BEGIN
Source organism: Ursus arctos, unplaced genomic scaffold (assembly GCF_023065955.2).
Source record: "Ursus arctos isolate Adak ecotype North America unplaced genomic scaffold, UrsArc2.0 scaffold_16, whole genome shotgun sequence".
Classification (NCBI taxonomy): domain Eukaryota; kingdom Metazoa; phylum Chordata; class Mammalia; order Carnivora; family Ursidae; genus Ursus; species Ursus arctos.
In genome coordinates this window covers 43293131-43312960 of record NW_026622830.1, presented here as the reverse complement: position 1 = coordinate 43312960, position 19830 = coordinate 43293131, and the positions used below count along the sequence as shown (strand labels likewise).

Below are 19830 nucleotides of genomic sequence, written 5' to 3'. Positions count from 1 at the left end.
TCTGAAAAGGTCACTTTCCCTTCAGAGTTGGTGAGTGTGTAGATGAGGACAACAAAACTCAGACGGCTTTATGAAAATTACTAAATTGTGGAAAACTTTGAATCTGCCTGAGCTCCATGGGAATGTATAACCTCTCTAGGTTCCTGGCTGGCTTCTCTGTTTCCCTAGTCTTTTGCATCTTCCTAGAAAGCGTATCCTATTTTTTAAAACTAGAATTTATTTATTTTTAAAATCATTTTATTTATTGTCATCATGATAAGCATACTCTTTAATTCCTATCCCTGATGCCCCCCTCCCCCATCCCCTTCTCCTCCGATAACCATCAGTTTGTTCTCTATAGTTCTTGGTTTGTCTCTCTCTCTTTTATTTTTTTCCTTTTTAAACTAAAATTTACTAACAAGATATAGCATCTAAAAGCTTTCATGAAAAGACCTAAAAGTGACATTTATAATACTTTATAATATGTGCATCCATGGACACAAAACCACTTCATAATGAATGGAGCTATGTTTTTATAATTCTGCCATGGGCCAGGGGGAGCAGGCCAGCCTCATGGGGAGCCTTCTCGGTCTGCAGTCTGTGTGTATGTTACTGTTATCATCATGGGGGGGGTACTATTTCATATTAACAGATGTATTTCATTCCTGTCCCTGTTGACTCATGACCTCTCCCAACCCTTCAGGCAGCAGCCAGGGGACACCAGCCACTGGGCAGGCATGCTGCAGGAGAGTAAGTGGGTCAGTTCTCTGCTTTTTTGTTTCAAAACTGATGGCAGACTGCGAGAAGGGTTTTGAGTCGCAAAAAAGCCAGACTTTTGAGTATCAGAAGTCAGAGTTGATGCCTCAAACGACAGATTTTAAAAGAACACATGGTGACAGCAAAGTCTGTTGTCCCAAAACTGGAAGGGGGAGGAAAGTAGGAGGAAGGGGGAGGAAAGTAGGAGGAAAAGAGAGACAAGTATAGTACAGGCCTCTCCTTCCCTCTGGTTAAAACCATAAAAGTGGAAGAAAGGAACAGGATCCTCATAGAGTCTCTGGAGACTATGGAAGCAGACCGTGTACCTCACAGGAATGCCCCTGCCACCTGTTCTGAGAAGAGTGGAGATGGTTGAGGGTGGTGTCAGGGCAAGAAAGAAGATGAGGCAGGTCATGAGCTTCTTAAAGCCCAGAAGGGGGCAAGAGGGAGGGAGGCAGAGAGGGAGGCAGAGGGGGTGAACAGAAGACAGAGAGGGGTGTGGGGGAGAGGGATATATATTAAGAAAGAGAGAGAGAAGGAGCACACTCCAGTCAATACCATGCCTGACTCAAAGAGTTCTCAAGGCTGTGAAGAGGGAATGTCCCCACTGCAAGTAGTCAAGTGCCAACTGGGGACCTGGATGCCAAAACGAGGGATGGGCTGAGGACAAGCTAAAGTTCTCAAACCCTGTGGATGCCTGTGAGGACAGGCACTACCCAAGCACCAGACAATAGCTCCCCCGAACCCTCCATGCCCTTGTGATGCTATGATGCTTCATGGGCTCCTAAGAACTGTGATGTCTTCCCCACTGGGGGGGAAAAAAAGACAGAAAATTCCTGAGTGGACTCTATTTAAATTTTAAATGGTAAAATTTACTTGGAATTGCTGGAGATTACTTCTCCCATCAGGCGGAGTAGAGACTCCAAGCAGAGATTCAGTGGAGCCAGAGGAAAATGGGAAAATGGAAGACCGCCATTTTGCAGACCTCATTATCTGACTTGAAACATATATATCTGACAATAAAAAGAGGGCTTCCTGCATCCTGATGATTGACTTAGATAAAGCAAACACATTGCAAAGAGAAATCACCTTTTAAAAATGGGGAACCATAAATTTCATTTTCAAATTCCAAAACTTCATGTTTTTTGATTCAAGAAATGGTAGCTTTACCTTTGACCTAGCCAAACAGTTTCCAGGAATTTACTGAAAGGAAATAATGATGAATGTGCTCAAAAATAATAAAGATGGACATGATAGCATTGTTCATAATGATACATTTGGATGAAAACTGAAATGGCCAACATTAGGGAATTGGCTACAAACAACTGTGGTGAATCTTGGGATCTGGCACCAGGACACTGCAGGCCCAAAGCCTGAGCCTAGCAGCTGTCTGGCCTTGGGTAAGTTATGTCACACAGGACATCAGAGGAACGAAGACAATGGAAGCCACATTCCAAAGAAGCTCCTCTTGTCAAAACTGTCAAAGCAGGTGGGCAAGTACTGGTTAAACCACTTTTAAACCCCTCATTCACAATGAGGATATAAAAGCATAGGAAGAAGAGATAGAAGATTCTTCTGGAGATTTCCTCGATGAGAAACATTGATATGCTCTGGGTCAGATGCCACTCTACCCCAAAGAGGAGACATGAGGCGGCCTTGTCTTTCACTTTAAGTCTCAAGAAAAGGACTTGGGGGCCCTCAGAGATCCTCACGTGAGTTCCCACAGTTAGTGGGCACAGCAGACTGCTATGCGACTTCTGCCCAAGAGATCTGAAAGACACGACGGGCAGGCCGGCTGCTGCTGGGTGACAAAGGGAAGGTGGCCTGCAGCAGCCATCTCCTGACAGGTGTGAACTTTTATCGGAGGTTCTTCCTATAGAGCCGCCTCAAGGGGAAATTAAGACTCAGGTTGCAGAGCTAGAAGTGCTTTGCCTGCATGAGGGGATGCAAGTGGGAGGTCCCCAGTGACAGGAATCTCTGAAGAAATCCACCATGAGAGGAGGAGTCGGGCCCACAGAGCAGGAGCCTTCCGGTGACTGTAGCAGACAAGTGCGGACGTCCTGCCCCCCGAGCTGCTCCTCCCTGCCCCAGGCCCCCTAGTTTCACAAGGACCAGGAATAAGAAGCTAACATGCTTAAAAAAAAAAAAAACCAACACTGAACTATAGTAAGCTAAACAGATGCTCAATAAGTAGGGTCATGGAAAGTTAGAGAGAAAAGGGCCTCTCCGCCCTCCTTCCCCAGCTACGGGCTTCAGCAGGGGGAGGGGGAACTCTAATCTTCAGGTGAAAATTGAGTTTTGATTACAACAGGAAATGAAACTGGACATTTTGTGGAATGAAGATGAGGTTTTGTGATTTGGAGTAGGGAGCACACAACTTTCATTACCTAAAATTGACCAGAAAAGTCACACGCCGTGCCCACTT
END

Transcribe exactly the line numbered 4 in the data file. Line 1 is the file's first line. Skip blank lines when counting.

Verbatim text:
In genome coordinates this window covers 43293131-43312960 of record NW_026622830.1, presented here as the reverse complement: position 1 = coordinate 43312960, position 19830 = coordinate 43293131, and the positions used below count along the sequence as shown (strand labels likewise).